External server

Having one or more external servers is required to have proper and resilient home access from outside.

I will assume you have at least two external servers with public IP addresses:

  • external-server1 with IP
  • external-server2 with IP

Whether they are commercial servers, rented hardware, virtual servers or some box you plugged in in secret at your uncle workplace, i don't care. All you need is a public IP with a Linux operating system and a domain that you can point to it.

Selecting an external server

The best choice would be a physical hardware with unlimited bandwidth and data cap, and with free network attached console.

Now stop dreaming and get real.

I rent some hardware from a local provider, it's quite cheap and has been proved reliable over the years. You could do the same or get a Virtual Server (VPS) which are even chaper.

Things you need:

  • public IP address
  • enough bandwidth (10Mbit/s or better)
  • possibly no data-cap, or a reasonable one (100Gbit/months should be fine for light usage)
  • Linux operating system
  • Remote SSH access to the server (or some kind of VDI access)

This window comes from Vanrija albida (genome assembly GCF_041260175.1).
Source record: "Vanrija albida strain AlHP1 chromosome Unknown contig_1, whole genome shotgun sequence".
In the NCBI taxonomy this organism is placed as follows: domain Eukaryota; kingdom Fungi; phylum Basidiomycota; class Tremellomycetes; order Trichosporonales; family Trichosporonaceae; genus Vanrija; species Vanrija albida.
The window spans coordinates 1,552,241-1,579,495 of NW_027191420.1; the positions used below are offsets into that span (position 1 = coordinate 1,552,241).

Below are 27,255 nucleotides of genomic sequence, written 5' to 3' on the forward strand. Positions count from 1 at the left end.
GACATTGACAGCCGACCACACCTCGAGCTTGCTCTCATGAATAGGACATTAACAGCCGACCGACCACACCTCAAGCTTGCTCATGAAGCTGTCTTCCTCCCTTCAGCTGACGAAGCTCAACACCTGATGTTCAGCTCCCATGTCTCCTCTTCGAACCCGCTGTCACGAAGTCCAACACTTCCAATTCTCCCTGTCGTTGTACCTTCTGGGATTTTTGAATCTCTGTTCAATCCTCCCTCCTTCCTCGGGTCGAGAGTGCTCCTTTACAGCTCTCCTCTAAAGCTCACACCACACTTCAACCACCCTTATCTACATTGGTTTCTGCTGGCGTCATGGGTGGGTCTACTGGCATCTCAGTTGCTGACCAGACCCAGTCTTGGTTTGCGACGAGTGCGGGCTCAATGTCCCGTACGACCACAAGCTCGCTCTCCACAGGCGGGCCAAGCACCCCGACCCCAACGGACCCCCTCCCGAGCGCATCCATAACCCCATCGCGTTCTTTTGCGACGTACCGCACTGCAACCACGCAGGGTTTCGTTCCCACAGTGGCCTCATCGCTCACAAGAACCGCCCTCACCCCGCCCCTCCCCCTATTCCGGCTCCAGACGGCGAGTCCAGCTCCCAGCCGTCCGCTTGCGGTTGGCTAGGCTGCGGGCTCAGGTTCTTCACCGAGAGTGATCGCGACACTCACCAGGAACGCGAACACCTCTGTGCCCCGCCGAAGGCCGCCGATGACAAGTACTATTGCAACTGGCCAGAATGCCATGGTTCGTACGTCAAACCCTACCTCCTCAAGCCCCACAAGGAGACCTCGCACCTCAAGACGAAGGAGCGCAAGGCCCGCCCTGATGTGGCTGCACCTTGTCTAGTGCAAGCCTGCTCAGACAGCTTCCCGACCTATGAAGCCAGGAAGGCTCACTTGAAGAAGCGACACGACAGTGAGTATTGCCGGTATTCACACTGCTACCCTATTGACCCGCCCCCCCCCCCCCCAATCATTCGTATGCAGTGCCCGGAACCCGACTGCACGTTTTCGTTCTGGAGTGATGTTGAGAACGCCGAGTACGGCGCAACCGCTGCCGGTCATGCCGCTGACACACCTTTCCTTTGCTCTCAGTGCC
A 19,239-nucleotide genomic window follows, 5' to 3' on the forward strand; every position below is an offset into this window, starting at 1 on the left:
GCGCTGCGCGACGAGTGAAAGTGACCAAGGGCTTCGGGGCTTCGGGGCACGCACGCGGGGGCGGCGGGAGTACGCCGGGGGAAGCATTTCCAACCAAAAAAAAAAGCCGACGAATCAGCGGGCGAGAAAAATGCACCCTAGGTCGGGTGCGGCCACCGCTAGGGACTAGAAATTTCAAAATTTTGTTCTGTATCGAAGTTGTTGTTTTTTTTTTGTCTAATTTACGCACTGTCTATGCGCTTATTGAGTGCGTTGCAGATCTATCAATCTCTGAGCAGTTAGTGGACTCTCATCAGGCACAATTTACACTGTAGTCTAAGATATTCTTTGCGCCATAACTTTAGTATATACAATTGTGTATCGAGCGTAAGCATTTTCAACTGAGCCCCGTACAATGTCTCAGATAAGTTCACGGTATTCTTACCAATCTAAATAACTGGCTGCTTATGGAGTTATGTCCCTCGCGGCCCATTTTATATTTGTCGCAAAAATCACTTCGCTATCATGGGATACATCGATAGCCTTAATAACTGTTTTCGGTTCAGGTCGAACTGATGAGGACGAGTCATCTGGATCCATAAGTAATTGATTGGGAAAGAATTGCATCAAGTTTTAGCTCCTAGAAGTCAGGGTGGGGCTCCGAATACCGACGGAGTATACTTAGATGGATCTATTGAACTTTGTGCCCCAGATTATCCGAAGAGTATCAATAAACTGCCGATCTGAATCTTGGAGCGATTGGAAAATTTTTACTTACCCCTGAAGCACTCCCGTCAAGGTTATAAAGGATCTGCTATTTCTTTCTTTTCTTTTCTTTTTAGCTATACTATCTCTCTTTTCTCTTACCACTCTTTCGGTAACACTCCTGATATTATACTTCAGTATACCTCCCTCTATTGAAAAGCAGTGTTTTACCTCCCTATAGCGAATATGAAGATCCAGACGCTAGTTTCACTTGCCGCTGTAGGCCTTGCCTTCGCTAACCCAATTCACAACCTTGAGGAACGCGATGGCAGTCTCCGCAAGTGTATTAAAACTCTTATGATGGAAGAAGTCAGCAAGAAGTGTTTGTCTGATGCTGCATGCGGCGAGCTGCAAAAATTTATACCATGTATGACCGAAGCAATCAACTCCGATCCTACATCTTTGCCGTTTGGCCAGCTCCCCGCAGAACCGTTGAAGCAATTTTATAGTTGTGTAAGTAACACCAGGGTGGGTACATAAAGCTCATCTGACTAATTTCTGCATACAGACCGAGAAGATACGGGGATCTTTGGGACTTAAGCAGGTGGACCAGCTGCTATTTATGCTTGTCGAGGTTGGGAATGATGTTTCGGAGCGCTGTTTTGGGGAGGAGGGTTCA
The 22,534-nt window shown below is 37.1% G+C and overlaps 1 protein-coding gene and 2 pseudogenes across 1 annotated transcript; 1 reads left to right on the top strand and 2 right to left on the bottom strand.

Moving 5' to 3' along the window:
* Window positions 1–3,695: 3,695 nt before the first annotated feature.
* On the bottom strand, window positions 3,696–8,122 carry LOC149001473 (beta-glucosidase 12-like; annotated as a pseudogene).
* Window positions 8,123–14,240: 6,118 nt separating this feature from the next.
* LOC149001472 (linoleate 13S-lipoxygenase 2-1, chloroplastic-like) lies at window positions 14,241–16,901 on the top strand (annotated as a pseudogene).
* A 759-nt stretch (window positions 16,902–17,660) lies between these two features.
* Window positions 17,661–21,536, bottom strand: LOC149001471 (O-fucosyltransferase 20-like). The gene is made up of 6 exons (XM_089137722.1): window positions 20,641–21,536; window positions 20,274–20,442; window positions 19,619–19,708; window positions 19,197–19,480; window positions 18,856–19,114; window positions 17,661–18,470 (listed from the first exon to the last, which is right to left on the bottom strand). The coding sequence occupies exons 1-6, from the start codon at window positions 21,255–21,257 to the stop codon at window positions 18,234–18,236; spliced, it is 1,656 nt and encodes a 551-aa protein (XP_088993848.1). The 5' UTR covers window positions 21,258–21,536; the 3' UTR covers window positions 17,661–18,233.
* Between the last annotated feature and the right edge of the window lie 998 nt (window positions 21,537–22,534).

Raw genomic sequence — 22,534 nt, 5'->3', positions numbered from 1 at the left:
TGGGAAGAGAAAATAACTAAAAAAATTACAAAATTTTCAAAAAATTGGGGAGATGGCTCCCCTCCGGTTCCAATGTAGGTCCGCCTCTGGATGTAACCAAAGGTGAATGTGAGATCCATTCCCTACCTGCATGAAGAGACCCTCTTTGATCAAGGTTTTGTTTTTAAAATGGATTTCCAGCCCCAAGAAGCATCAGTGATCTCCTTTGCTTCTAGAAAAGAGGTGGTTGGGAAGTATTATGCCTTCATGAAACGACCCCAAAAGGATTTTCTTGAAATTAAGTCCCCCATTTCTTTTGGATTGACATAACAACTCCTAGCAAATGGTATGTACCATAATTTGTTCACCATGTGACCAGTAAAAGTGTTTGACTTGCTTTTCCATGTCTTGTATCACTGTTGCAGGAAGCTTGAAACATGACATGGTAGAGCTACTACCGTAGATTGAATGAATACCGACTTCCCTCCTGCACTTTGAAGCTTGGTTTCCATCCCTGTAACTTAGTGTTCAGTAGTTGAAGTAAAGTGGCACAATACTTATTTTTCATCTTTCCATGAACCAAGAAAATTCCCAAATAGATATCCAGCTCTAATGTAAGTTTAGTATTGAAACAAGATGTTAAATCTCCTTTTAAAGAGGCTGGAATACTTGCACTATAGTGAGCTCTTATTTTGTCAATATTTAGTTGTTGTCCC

Things you might want to consider (price for value):

  • Access to network console, for when the server doesn't boot and you need good old keyboard&mouse
  • Freedom to install your own OS (which will be Gentoo of course!)

Things that don't need money spent on:;

  • Storage (no data will be stored locally, only enough to install OS is needed)
  • RAM (8Gb should be more than enough, no services will run on the machine)

Physical or Virtual server, that's up to you. Physical servers usually are more flexible (you can choose your OS) but more expensive.

External server Setup

I assume you can install your own OS, so let's install Gentoo. Follow the Quick & Dirty Gentoo Installation but on your external server.

You don't need to install anything beside the bare minimum of the basic text-only installation.

Do not create any additional users except one unprivileged user, because you don't want to login as root remotely.

Referring to Remote Access page, you will want to install socat and create a tunnel user as well.

I will assume your server has IP

Domain Setup

To access home remotely and securely, using SSL/HTTPS with regular certificates, you must have a domain. Get whatever domain you can, the level doesn't matter but you must be able to add subdomains to your domain.

In this page i show how you need to set-up the domain for the internal network by adding your subdomains pointing to your home server. This of course will not work when accessing from outside.

Assuming you own mydomain.com and home.mydomain.com and external.mydomain.com, here is how they would map on your public domain:

  • mydomain.com →
  • home.mydomain.com →
  • external.mydomain.com →

While, in the /etc/hosts on your home server they will map as:

  • mydomain.com →
  • home.mydomain.com →
  • external.mydomain.com →